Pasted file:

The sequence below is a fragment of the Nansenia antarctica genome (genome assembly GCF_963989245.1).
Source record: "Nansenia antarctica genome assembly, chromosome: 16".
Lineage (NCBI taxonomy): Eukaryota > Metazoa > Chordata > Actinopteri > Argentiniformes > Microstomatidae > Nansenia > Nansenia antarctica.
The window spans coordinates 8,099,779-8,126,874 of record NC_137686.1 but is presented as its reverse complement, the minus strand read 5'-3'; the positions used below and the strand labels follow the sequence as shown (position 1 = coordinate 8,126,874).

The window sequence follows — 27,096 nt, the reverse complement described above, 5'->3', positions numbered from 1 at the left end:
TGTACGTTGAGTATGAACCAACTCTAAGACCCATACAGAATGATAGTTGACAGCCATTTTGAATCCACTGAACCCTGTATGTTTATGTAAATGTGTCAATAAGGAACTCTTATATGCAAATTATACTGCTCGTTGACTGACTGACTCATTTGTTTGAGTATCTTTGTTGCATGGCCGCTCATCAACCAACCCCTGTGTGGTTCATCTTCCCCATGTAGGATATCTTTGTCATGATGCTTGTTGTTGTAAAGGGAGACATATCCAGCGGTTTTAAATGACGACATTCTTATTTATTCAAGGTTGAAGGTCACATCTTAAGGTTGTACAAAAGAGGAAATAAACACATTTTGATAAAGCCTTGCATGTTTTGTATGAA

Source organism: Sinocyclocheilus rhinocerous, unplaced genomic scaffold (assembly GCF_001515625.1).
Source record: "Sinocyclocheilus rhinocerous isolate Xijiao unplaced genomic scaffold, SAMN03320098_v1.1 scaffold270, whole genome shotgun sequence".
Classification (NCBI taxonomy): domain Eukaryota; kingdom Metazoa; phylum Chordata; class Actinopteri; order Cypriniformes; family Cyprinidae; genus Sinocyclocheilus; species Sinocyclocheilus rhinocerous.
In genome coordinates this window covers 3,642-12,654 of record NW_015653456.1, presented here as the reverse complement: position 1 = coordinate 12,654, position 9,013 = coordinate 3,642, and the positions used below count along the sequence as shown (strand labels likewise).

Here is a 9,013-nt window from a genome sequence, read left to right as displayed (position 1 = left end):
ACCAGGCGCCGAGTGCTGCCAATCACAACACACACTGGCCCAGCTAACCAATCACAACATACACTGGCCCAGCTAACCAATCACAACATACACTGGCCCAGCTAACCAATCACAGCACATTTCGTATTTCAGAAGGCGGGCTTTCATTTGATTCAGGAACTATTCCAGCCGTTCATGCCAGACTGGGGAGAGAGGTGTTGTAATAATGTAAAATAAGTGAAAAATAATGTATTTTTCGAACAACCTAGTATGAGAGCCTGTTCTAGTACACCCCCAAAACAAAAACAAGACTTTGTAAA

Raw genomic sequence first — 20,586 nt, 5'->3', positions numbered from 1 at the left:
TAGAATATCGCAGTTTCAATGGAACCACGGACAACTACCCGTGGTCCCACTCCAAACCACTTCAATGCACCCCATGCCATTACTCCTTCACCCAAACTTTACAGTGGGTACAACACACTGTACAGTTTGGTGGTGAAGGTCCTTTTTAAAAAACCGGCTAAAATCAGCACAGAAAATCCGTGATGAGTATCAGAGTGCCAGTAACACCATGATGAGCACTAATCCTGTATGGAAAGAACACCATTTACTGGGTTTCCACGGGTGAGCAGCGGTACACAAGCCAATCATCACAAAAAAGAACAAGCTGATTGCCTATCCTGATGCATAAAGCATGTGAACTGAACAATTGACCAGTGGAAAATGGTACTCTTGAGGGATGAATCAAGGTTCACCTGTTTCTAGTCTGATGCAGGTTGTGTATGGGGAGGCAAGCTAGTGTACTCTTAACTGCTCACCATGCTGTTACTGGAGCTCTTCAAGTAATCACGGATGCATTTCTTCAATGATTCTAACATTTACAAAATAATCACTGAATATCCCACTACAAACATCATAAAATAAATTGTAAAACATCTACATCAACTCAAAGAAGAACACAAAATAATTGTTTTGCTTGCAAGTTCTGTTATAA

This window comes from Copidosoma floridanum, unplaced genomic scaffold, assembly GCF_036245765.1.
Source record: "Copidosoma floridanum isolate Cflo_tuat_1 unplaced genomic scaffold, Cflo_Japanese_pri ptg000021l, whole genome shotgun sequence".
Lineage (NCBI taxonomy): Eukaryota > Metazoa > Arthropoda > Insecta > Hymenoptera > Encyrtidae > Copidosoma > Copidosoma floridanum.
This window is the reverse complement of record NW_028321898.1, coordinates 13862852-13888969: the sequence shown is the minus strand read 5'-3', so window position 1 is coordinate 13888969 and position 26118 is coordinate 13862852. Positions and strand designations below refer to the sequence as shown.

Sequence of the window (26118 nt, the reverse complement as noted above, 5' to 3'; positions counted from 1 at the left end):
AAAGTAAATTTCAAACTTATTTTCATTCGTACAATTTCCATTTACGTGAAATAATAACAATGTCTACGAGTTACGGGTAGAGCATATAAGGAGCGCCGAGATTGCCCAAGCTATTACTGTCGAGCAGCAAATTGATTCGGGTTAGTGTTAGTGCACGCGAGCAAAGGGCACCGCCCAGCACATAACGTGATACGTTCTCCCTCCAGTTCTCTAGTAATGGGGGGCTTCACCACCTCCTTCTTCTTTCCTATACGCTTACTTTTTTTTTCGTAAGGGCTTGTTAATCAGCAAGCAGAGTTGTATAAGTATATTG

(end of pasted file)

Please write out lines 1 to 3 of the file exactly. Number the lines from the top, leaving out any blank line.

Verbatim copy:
The sequence below is a fragment of the Nansenia antarctica genome (genome assembly GCF_963989245.1).
Source record: "Nansenia antarctica genome assembly, chromosome: 16".
Lineage (NCBI taxonomy): Eukaryota > Metazoa > Chordata > Actinopteri > Argentiniformes > Microstomatidae > Nansenia > Nansenia antarctica.